Sketching from nature then is to the self when she had full time and opportunity to do so. And let nobody suppose that Colin kept a cupboard with a skeleton in it to retire to for his private delectation when Alice was sleeping, as it is said some people have a habit of doing. There was no key of that description under his pillow; and yet, if you will know the truth, there was a key, but not of Bluebeard's kind—it was a key that opened the innermost chamber, the watch-tower and citadel of his heart. So far from shutting it up from Alice, he had done all that tender affection could do to coax her in, to watch the stars with him and ponder their secrets; but Alice had no vocation

for that sort of recreation. And the fact was, that from time to time Colin went in and shut the door behind him, and was utterly alone underneath the distant wistful skies. 'When he came out, perhaps his countenance now and then was a little sad; and perhaps he did not see so clear as he might have done under other circumstances. For Colin, like Lauderdale, believed in the quattr' occhi—the four eyes that see a landscape at its broadest and heaven at its nearest. But then a man can live without that last climax of existence when everything else is going on well in his life.

SPRING FANCIES.

I.

Gone were but the winter,
Come were but the spring,

I would go to a covert
Where the birds sing
Ding-ding, ding-a-ding.

Where in the whitethorn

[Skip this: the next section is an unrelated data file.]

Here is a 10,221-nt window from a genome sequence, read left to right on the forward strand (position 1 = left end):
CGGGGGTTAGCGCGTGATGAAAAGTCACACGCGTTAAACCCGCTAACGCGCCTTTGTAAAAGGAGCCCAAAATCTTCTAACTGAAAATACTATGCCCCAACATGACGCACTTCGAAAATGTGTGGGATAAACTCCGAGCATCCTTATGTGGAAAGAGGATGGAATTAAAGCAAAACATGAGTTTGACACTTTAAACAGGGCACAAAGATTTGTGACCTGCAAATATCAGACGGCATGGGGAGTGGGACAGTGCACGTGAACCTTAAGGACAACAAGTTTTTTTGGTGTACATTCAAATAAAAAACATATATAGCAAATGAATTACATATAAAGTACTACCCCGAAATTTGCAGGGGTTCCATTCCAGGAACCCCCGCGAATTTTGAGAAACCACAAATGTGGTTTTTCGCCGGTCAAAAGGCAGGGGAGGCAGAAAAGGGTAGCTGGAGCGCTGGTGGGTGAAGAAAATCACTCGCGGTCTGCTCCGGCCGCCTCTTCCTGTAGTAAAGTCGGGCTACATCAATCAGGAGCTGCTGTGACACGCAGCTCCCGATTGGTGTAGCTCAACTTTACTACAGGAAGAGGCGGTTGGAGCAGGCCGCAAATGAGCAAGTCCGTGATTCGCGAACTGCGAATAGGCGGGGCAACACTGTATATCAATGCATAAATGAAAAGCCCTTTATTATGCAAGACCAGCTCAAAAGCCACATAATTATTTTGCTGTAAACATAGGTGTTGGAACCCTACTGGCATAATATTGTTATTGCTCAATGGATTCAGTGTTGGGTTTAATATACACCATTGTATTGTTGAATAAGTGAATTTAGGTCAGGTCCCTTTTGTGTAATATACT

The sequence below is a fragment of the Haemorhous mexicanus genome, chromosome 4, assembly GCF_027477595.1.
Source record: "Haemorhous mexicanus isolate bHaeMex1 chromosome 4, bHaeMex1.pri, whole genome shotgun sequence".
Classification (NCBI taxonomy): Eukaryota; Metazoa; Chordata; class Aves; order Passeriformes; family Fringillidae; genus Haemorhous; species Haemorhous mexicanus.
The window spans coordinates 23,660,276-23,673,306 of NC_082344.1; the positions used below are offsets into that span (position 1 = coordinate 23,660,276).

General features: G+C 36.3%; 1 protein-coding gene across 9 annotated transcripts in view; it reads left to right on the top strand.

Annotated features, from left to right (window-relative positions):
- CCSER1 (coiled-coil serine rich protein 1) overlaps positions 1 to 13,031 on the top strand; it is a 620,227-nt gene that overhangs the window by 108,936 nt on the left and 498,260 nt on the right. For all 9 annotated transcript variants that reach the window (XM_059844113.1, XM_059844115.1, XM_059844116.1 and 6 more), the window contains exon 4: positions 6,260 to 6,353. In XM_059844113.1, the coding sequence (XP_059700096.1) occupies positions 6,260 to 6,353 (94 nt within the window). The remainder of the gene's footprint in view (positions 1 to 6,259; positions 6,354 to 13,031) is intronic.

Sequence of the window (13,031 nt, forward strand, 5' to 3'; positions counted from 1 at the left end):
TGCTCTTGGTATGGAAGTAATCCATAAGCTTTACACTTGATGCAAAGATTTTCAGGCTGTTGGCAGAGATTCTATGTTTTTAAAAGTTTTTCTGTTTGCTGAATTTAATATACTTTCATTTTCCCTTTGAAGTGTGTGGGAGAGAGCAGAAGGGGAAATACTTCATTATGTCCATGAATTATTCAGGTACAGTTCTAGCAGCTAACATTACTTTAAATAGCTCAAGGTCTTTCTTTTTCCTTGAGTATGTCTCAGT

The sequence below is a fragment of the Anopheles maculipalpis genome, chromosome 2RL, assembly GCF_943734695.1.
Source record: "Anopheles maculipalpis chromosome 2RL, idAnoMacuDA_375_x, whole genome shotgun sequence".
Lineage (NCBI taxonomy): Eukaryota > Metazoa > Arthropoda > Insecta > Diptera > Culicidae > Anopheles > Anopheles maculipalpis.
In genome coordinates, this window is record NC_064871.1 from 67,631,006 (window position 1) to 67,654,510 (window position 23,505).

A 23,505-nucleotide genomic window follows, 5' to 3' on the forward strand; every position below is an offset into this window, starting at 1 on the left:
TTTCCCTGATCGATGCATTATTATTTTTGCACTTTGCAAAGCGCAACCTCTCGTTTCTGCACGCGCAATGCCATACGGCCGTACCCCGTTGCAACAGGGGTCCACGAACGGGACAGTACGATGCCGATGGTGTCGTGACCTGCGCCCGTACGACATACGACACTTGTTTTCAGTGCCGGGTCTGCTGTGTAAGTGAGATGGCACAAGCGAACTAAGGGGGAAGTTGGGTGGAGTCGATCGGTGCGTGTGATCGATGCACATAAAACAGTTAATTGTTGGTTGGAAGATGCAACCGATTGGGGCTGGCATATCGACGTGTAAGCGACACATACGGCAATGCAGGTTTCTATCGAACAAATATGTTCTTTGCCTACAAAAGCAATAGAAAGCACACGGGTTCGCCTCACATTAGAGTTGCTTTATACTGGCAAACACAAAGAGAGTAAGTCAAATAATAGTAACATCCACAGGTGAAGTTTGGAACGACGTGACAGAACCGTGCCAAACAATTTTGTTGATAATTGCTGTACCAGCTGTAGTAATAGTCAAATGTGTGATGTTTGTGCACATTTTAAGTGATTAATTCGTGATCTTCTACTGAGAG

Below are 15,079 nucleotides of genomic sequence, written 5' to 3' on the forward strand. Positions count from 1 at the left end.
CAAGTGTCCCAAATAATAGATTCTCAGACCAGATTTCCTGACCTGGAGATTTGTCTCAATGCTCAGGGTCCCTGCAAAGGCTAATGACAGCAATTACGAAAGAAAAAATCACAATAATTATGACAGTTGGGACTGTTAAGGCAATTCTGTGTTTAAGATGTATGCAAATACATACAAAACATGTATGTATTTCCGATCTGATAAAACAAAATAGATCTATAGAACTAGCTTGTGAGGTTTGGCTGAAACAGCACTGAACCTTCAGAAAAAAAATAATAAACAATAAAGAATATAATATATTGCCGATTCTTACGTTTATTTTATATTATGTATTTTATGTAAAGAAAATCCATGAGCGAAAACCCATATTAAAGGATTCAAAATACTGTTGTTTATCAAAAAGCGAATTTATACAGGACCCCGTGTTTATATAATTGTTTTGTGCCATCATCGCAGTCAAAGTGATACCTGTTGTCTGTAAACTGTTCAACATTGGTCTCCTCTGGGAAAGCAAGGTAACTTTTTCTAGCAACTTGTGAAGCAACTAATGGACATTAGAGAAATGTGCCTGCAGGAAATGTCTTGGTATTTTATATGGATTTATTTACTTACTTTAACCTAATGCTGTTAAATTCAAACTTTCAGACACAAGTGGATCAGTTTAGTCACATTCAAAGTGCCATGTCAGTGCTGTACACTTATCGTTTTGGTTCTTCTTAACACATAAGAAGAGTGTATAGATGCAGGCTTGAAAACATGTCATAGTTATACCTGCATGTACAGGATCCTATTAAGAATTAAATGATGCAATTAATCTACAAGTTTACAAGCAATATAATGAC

Singeth the thrush,

And the robin sings
In a holly bush
With his breast ablush.

Full of fresh scents

Are the budding boughs,

Arching high over
A cool green house,
Where doves coo the arouse.

There the sun shineth

Most shadily; There sounds an echo

Of the far sea,

Though far off it be.'

n. All the world is out in leaf,

Half the world in flower; Faint the rainbow comes and goes

Earth has waited weeks and weeks
For this special hour.

All the world is making love;

Bird to bird in bushes,
Beast to beast in glades, and frog

To frog among the rushes:
Wake, O south-wind sweet with spice,

Wake the rose to blushes.

All the world is full of change;

To morrow may be dreary:
Life breaks forth to right and left,

Pipe the wood-notes cheery:
Nevertheless there lie the dead

Fast asleep and weary.

in. If it's weary work to live,

It will rest us to lie dead, With a stone at the tired feet

And a stone at the tired head.

In the waxing April days

Half the world will stir and sing: But half the world will slug and rot

For all the sap of sprmg.

Christina G. Rossetti. IV. OP A WHITE UMBRELLA.

ESSAYS AT ODD TIMES.